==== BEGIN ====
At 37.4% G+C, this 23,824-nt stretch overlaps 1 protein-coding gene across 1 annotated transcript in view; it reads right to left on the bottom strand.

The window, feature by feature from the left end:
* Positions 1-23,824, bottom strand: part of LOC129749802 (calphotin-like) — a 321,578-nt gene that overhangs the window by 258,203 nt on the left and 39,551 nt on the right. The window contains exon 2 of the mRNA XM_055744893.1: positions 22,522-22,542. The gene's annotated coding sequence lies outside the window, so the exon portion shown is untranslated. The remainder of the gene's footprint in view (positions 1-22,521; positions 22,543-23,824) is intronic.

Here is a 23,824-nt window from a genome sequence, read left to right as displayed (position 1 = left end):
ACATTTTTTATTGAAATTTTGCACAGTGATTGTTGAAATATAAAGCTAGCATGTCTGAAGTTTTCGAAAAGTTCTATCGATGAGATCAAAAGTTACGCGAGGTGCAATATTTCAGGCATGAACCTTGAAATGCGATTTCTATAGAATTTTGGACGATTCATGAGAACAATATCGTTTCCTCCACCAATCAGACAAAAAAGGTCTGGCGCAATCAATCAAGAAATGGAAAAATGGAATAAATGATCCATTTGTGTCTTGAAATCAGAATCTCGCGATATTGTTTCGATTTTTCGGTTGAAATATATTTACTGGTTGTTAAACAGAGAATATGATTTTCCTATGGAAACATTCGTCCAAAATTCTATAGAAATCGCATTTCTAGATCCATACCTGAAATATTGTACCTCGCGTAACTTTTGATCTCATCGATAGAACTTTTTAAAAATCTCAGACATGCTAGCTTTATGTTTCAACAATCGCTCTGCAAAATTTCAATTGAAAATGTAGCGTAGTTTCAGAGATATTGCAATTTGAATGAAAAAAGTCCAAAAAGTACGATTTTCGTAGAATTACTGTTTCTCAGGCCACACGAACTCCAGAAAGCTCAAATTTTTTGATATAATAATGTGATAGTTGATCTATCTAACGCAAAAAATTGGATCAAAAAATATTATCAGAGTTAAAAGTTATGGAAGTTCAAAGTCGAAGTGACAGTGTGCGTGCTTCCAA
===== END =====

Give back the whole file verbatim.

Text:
At 37.4% G+C, this 23,824-nt stretch overlaps 1 protein-coding gene across 1 annotated transcript in view; it reads right to left on the bottom strand.

The window, feature by feature from the left end:
* Positions 1-23,824, bottom strand: part of LOC129749802 (calphotin-like) — a 321,578-nt gene that overhangs the window by 258,203 nt on the left and 39,551 nt on the right. The window contains exon 2 of the mRNA XM_055744893.1: positions 22,522-22,542. The gene's annotated coding sequence lies outside the window, so the exon portion shown is untranslated. The remainder of the gene's footprint in view (positions 1-22,521; positions 22,543-23,824) is intronic.

Here is a 23,824-nt window from a genome sequence, read left to right as displayed (position 1 = left end):
ACATTTTTTATTGAAATTTTGCACAGTGATTGTTGAAATATAAAGCTAGCATGTCTGAAGTTTTCGAAAAGTTCTATCGATGAGATCAAAAGTTACGCGAGGTGCAATATTTCAGGCATGAACCTTGAAATGCGATTTCTATAGAATTTTGGACGATTCATGAGAACAATATCGTTTCCTCCACCAATCAGACAAAAAAGGTCTGGCGCAATCAATCAAGAAATGGAAAAATGGAATAAATGATCCATTTGTGTCTTGAAATCAGAATCTCGCGATATTGTTTCGATTTTTCGGTTGAAATATATTTACTGGTTGTTAAACAGAGAATATGATTTTCCTATGGAAACATTCGTCCAAAATTCTATAGAAATCGCATTTCTAGATCCATACCTGAAATATTGTACCTCGCGTAACTTTTGATCTCATCGATAGAACTTTTTAAAAATCTCAGACATGCTAGCTTTATGTTTCAACAATCGCTCTGCAAAATTTCAATTGAAAATGTAGCGTAGTTTCAGAGATATTGCAATTTGAATGAAAAAAGTCCAAAAAGTACGATTTTCGTAGAATTACTGTTTCTCAGGCCACACGAACTCCAGAAAGCTCAAATTTTTTGATATAATAATGTGATAGTTGATCTATCTAACGCAAAAAATTGGATCAAAAAATATTATCAGAGTTAAAAGTTATGGAAGTTCAAAGTCGAAGTGACAGTGTGCGTGCTTCCAA